Amazon announced new features in AWS IoT in the AWS reinvent event in Las Vegas last week. These features offer an improved experience of AWS IoT both on the cloud and edge environments. In this article, we plan to discuss the key features and their impact on IoT deployments.
AWS, whether it’s IoT or any other workloads, always focuses on two priority zeroes: One is security, and one is operations. So, AWS services are built with security in mind. For example, when you connect to AWS IoT Core, a managed IoT cloud service], every single individual device should have security certificates to be identified, and it doesn’t allow you to connect to the cloud without encryption.
AWS IoT group provides device software. AWS, as a cloud company, actually gives you software that’s not running on the cloud so that devices can connect to the AWS cloud. The device software running on the devices is required to be able to be controlled by, and communicate with, the AWS cloud. The new features discussed here are focused on IoT devices, also called Edge devices.
1) Alexa Voice Service (AVS) integration:
If anyone wants to build a device that you can directly talk to, which has microphones and speakers, they need to integrate with AVS or Alexa. These devices are called AVS or Alexa built-in devices. And if you wanted to build one today. The device needs to have a lot of audio processing power, something like an ARM Cortex-A type CPU, which makes this device expensive.
AVS integration allows Alexa voice-controlled IoT devices to offload the data and processing to AWS cloud rather than on the devices. Therefore AVS can be enabled on even low compute IoT devices like less than 1Mb of RAM and ARM Cortex M microcontrollers. AVS reduces the cost of building Alexa supported IoT devices by 50%. After connecting their devices to AWS IoT Core, customers can utilize a new set of AWS IoT-reserved MQTT topics to transfer audio messages between AVS and their devices.
These devices now only need to have a microphone, a speaker, and a wake word detection. Everything else gets streamed to the cloud. Hence AWS claims to reduce the cost of building these devices by at least 50%. If you can make cheaper Alexa built-in devices, you can put this into a light switch. And iDevices has launched a light switch which you can now directly talk to which talks back and plays your music.
2) Secure Tunneling:
Secure Tunneling provides a secure tunnel on port 443 with TLS 1.2 encryption. This feature means devices on a low-level operational network can also use this secure tunnel and communicate via a local proxy to move data across the tunnel. This feature comes in handy for remote debugging and management of IoT devices behind a secure environment like an enterprise firewall.
Device management outside of the pre-configured flows in AWS IoT has been tricky when the devices are behind a firewall. On a standard desktop computer, this would be a trivial problem as you could install a remote management application or use a tool such as VNC. However, to date, this sort of capability has been challenging to implement on IoT devices.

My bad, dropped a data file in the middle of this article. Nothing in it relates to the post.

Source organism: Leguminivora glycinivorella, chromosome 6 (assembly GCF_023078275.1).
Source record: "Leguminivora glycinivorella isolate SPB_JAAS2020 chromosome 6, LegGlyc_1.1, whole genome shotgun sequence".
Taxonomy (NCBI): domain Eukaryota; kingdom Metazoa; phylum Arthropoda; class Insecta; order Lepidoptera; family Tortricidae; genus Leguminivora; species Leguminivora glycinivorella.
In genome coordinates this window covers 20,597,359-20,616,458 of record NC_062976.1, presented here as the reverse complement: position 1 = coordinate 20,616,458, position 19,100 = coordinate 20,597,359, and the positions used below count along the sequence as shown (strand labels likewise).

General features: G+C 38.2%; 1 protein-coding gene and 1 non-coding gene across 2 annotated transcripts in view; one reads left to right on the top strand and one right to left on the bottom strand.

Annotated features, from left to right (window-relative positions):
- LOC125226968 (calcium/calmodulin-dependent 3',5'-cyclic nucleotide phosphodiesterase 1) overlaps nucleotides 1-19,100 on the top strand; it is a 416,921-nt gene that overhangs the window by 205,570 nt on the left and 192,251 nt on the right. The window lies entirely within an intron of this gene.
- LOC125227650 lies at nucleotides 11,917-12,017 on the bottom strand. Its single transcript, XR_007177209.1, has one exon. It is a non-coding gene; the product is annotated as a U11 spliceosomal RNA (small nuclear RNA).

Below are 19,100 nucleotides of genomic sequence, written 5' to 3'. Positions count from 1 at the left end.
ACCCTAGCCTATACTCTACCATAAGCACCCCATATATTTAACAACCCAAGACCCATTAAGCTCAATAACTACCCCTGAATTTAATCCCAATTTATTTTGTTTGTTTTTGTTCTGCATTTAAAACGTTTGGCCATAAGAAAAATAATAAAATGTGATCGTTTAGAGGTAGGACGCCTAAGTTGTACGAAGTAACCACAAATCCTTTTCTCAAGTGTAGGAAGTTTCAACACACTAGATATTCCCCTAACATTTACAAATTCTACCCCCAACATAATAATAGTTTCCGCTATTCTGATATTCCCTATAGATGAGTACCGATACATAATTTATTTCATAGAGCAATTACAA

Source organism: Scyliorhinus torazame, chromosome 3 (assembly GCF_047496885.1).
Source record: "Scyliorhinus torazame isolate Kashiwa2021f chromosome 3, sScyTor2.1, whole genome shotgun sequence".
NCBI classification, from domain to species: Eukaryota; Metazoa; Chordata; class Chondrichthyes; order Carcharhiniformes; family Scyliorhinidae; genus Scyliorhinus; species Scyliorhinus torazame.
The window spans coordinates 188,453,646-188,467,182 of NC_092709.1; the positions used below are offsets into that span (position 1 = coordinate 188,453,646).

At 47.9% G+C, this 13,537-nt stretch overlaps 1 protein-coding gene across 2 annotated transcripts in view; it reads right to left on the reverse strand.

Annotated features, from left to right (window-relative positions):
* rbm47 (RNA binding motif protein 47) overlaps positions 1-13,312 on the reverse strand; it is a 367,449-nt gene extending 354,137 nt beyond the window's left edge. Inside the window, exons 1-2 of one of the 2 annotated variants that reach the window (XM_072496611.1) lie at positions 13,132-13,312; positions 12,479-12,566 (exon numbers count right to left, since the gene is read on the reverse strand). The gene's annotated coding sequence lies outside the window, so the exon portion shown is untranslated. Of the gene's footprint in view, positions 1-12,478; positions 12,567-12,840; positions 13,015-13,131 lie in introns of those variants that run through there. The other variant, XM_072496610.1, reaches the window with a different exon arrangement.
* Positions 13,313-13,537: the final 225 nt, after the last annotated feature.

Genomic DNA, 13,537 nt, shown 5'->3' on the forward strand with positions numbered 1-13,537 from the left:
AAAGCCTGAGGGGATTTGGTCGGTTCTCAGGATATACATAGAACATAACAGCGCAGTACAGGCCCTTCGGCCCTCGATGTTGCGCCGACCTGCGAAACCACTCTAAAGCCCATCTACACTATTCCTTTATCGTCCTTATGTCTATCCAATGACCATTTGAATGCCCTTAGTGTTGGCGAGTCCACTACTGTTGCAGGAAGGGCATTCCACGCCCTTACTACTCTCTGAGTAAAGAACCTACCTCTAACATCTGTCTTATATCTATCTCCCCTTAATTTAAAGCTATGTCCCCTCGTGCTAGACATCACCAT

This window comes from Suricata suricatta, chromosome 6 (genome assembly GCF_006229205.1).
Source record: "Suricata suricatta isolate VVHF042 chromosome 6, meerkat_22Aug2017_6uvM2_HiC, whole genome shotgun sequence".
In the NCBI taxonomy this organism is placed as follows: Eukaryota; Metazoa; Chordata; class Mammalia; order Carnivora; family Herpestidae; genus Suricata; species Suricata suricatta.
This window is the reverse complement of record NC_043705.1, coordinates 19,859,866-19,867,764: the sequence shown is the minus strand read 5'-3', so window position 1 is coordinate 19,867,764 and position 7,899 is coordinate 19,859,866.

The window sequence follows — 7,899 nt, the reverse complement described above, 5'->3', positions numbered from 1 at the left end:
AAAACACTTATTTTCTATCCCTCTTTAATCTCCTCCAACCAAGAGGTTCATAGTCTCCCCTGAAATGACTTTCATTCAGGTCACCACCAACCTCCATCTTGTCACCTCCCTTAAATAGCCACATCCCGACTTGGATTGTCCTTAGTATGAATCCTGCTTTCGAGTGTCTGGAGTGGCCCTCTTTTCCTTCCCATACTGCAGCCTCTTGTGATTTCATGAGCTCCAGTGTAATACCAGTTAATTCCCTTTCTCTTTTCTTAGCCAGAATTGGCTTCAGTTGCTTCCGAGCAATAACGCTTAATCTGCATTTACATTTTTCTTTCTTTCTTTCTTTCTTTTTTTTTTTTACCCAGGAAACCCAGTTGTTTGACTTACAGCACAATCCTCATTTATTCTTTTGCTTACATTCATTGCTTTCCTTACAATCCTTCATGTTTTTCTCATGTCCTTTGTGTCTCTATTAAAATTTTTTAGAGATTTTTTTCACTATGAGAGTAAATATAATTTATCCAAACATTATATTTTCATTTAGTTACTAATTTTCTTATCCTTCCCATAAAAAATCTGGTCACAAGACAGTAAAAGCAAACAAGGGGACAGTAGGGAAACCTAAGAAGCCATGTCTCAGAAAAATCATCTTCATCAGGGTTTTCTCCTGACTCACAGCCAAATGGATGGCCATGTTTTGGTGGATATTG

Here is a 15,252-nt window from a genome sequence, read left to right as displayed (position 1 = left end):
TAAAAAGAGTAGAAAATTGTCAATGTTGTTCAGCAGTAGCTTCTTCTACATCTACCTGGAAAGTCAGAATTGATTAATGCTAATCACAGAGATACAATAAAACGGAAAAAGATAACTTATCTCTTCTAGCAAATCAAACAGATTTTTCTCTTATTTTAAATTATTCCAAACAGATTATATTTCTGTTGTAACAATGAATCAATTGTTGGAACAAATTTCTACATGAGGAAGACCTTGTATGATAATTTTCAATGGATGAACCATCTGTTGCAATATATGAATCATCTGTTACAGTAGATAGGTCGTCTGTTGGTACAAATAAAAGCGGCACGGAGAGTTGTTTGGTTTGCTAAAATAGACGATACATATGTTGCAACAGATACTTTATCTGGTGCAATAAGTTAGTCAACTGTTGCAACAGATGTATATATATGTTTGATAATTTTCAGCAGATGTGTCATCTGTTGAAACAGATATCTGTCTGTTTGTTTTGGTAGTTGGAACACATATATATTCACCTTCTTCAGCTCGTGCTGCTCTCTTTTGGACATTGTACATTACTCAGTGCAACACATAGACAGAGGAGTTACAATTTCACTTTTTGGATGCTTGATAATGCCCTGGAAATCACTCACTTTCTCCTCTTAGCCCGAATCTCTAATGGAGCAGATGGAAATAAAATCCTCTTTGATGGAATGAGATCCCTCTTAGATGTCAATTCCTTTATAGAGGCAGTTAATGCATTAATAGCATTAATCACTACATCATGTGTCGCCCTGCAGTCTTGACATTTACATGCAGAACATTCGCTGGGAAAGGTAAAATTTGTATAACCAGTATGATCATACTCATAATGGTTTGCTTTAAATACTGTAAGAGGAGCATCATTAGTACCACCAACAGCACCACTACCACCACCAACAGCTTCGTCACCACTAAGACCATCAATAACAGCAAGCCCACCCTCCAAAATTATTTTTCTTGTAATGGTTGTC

3) Fleet Provisioning
Fleet or bulking provision addresses the challenge of managing IoT devices by allowing large fleets of devices to be deployed to AWS IoT Core. This feature will enable generic devices to be uniquely configured when an IoT device makes its initial connection to AWS IoT Core.
This new feature allows IoT customers to register a large number of devices at once. Certificates, things, and policy resources make up the principal and permissions configuration for each device within AWS IoT Core. In AWS IoT, typically, customers will need to create a ‘thing’ to store information about each device, create a certificate to provide secure credentials for the ‘thing,’ and set up permissions by attaching the certificate to an appropriate policy for the ‘thing.’ AWS IoT bulk fleet provisioning simplifies and automates the registration process.
4) IoT Edge Focus:
AWS IoT Greengrass extends cloud capabilities to edge devices so that they can respond to local events in near real-time, even with limited connectivity. The two new Edge features in IoT Greengrass includes
- Greengrass Docker application deployment connector is being launched to add container support to deploy applications.
- Stream Manager for AWS IoT Greengrass is being launched to process and manage data streams from edge devices.
IoT applications can do first-tier processing at the edge, and then route all or selected data for cloud-based, second-tier processing.
AWS IoT solution builders can now run AWS Lambda functions and docker-based applications in the AWS IoT Greengrass core device. Now, it is easier to migrate applications from on-premises or build new applications that include dependencies such as libraries, other binaries, and configuration files, using container images. Containers provide a consistent deployment environment for your applications that enables portability across development environments and edge locations.
- Mobodexter, Inc., based in Redmond- WA, builds internet of things solutions for enterprise applications with Highly scalable Kubernetes Edge Clusters that works seamlessly with AWS IoT, Azure IoT & Google Cloud IoT.
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